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I love this old picture of the second of Bandon's school houses, built in 1894 and first occupied in 1895. The school census had reached 212, which was too many students for the one-story frame building near Edison Avenue and 4th Street, which was the site of Bandon's first school house. When that building was vacated it was sold to the Methodist Church.

This building was on a parcel of land that overlooked the Coquille River and Pacific Ocean, and adjoined the property of the U.S. Coast Guard, then called the U.S. Life Saving Station. This school house was a two-story frame building, which burned in the 1936 fire, although it was no longer used as a school, but had other community purposes.

I chose this picture to illustrate the story "What Bandon Has," which I found on the front page of the Dec. 26, 1911, Bandon Recorder. It was interesting to learn just what was here over 100 years ago.

Here is what Bandon had in 1911:

"A $45,000 high school and grammar school facilities.

"Electric lights and pure mountain water.

"Fourteen sawmills contributary to Bandon harbor, 2 shipyards, 2 salmon canneries, one woolen mill, two woodworking plants, one veneer plant, one foundry, two machines shops, one creamery and three planing mills.

"Excellent harbor -- regular steamers to Portland and San Francisco.

"Immense coal fields, greatest white cedar forest in America, and finest dairy country that lies out of doors.

"Unlimited opportunities in the immediate vicinity of Bandon for agricultural, dairying and livestock development.

"Thousands of acres of the best farming lands in Oregon, excellent for fruits, grains, vegetables of all kinds and nearly every product not of a tropical nature can be raised in abundance.

"Profusion of wild flowers and climatic conditions offer unexcelled conditions for bee culture.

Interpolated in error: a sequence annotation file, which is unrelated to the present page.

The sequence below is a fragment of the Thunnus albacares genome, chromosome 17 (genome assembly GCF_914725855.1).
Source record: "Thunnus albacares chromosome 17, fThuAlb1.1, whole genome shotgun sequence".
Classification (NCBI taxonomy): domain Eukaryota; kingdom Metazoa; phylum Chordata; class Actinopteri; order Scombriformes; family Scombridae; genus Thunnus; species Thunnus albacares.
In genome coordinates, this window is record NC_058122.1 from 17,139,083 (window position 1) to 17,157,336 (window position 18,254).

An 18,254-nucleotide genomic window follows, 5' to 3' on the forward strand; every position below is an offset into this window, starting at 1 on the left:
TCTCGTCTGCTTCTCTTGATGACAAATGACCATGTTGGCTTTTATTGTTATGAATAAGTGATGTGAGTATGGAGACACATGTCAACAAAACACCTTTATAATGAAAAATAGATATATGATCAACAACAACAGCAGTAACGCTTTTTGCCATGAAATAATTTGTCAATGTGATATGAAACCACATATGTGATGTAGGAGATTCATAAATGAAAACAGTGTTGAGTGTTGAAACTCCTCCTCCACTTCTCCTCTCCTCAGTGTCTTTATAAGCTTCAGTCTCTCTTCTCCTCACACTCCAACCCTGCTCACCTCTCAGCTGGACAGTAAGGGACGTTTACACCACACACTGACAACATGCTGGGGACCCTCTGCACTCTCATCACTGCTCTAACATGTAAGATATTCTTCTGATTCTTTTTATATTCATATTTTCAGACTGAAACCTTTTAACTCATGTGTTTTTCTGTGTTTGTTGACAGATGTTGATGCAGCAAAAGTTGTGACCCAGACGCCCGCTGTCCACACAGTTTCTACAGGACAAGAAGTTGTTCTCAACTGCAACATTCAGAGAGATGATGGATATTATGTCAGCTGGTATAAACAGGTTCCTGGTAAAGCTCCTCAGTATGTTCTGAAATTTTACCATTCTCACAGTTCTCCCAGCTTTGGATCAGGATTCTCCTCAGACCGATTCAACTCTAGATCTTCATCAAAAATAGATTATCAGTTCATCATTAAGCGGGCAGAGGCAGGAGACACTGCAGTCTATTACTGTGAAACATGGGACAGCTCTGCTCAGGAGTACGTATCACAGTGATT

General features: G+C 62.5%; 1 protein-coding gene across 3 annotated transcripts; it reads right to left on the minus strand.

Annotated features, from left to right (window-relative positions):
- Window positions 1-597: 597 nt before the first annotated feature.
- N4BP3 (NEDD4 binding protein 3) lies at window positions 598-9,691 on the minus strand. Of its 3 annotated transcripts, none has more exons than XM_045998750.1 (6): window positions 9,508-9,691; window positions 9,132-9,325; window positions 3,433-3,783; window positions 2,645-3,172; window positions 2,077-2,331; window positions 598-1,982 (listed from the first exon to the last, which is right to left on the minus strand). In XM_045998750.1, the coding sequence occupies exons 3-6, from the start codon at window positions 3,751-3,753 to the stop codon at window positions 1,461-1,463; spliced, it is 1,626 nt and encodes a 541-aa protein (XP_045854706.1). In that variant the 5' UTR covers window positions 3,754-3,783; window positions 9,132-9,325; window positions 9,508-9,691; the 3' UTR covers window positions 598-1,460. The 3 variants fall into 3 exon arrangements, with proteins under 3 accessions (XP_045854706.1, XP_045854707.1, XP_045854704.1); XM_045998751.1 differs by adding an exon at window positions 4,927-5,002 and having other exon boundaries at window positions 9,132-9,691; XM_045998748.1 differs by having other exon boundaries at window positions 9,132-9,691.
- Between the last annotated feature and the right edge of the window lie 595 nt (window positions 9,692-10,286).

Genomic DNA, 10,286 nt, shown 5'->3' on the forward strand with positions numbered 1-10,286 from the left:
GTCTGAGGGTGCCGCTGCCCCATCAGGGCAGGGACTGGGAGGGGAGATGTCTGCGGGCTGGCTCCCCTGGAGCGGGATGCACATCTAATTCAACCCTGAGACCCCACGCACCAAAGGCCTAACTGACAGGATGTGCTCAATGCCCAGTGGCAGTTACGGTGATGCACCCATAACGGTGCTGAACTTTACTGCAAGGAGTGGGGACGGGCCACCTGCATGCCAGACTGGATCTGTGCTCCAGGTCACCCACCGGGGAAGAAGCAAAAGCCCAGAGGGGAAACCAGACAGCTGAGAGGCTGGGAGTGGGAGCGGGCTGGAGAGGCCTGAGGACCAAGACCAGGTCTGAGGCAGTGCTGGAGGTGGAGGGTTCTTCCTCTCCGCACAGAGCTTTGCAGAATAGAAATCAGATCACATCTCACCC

"Thousands of cords of pulp wood waiting to be utilized. No better section of Oregon for a pulp mill. Opportunities for furniture manufacturers are found in abundance of myrtle, ash, oak and maple.

"Oil fields under development by local capital (at Bear Creek) .... and a wide-awake semi-weekly newspaper."

The second picture I am sharing is of former fire chief Walt Ashton, who is at the scene of an arson fire, which completely gutted the interior of McNair Hardware on Jan. 25, 1975, a year after another arson fire destroyed the Bandon High School complex.

The McNair Hardware fire occurred during a burglary as a blow torch was used to cut open the safe, which apparently resulted in the fire. Officials weren't sure if the burglar had deliberately set the fire or if it were an accident, but it had been burning for over an hour in the back of the building before it was detected. By that time, it was too late to make entry and the biggest loss, according to the owner Melvin Boak, were the accounts receivable records.

A few days after the fire, a Laurel Grove man was spotted coming out of the burned building with a handful of guns he had stolen after making unlawful entry. The men who saw him could not find an officer to report what they saw, so they drove to the fire hall where fire practice was going on and told the firemen what they had witnessed. Two of the firemen, Barry Winters and Chuck Shultz, sped downtown just in time to see the man's pickup pull away from the hardware store. They squeezed him off the road just past the creamery and by that time several other firemen had arrived on the scene, including Lanny Boston, Fred Richert, Steve Fox, Bruce Brown, Brad Jarvis and Randy Texley. Officer Marc Johnson then arrived on the scene and took him into custody.

Although Walt was apparently still with the fire department, Lanny Boston assumed the duties of chief in 1974, a position he still ably holds today.

The third picture was taken at a meeting of the Bandon Booster Club as president Ron Knox, left, presents Police Chief D. S. "Big Mac" MacDonald with a lifetime membership, for having filmed many of the sporting events during the years. Also pictured is Booster club member Bob Vaughn.

Mac joined the Ingram brothers, Floyd and Kenneth, as lifetime members of the club.